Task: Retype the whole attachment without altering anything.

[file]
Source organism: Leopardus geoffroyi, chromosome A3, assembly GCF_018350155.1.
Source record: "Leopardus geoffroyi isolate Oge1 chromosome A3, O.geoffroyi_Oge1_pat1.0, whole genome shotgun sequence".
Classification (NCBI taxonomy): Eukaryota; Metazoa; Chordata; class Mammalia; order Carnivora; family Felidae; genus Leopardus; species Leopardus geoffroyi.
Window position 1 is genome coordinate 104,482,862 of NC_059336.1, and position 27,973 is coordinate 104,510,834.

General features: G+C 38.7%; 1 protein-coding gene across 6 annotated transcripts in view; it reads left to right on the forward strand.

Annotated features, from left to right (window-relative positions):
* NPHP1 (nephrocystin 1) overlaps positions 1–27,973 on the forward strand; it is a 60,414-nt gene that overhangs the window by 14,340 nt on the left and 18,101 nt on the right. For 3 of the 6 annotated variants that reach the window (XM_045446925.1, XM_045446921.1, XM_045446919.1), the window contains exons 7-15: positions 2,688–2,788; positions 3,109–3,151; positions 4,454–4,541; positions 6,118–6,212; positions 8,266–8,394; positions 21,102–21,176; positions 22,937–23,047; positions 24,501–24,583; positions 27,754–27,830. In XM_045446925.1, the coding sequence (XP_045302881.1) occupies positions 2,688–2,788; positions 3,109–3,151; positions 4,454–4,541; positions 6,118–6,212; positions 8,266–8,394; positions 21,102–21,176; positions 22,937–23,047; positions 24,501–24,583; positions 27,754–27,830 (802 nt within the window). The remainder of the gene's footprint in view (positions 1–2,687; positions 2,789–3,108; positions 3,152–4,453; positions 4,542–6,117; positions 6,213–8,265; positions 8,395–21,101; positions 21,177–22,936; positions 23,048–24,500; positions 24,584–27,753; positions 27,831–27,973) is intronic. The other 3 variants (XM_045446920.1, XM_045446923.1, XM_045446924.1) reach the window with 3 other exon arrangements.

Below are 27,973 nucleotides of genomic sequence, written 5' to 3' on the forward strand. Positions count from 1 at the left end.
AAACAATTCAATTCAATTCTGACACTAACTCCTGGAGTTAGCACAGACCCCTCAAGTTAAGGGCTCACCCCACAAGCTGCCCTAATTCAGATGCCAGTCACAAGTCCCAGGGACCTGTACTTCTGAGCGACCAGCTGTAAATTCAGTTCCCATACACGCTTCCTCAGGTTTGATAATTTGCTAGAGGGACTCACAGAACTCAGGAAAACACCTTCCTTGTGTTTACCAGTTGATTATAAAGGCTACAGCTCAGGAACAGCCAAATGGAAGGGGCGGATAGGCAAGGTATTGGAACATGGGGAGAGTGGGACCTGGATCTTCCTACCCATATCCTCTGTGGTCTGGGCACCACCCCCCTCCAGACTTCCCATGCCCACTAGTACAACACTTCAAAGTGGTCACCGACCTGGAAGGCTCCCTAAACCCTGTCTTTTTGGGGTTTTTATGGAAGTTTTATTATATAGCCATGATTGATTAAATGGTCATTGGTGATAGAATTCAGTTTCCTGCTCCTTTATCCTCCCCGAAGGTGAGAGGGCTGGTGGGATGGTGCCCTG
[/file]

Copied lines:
Source organism: Leopardus geoffroyi, chromosome A3, assembly GCF_018350155.1.
Source record: "Leopardus geoffroyi isolate Oge1 chromosome A3, O.geoffroyi_Oge1_pat1.0, whole genome shotgun sequence".
Classification (NCBI taxonomy): Eukaryota; Metazoa; Chordata; class Mammalia; order Carnivora; family Felidae; genus Leopardus; species Leopardus geoffroyi.
Window position 1 is genome coordinate 104,482,862 of NC_059336.1, and position 27,973 is coordinate 104,510,834.

General features: G+C 38.7%; 1 protein-coding gene across 6 annotated transcripts in view; it reads left to right on the forward strand.

Annotated features, from left to right (window-relative positions):
* NPHP1 (nephrocystin 1) overlaps positions 1–27,973 on the forward strand; it is a 60,414-nt gene that overhangs the window by 14,340 nt on the left and 18,101 nt on the right. For 3 of the 6 annotated variants that reach the window (XM_045446925.1, XM_045446921.1, XM_045446919.1), the window contains exons 7-15: positions 2,688–2,788; positions 3,109–3,151; positions 4,454–4,541; positions 6,118–6,212; positions 8,266–8,394; positions 21,102–21,176; positions 22,937–23,047; positions 24,501–24,583; positions 27,754–27,830. In XM_045446925.1, the coding sequence (XP_045302881.1) occupies positions 2,688–2,788; positions 3,109–3,151; positions 4,454–4,541; positions 6,118–6,212; positions 8,266–8,394; positions 21,102–21,176; positions 22,937–23,047; positions 24,501–24,583; positions 27,754–27,830 (802 nt within the window). The remainder of the gene's footprint in view (positions 1–2,687; positions 2,789–3,108; positions 3,152–4,453; positions 4,542–6,117; positions 6,213–8,265; positions 8,395–21,101; positions 21,177–22,936; positions 23,048–24,500; positions 24,584–27,753; positions 27,831–27,973) is intronic. The other 3 variants (XM_045446920.1, XM_045446923.1, XM_045446924.1) reach the window with 3 other exon arrangements.

Below are 27,973 nucleotides of genomic sequence, written 5' to 3' on the forward strand. Positions count from 1 at the left end.
AAACAATTCAATTCAATTCTGACACTAACTCCTGGAGTTAGCACAGACCCCTCAAGTTAAGGGCTCACCCCACAAGCTGCCCTAATTCAGATGCCAGTCACAAGTCCCAGGGACCTGTACTTCTGAGCGACCAGCTGTAAATTCAGTTCCCATACACGCTTCCTCAGGTTTGATAATTTGCTAGAGGGACTCACAGAACTCAGGAAAACACCTTCCTTGTGTTTACCAGTTGATTATAAAGGCTACAGCTCAGGAACAGCCAAATGGAAGGGGCGGATAGGCAAGGTATTGGAACATGGGGAGAGTGGGACCTGGATCTTCCTACCCATATCCTCTGTGGTCTGGGCACCACCCCCCTCCAGACTTCCCATGCCCACTAGTACAACACTTCAAAGTGGTCACCGACCTGGAAGGCTCCCTAAACCCTGTCTTTTTGGGGTTTTTATGGAAGTTTTATTATATAGCCATGATTGATTAAATGGTCATTGGTGATAGAATTCAGTTTCCTGCTCCTTTATCCTCCCCGAAGGTGAGAGGGCTGGTGGGATGGTGCCCTG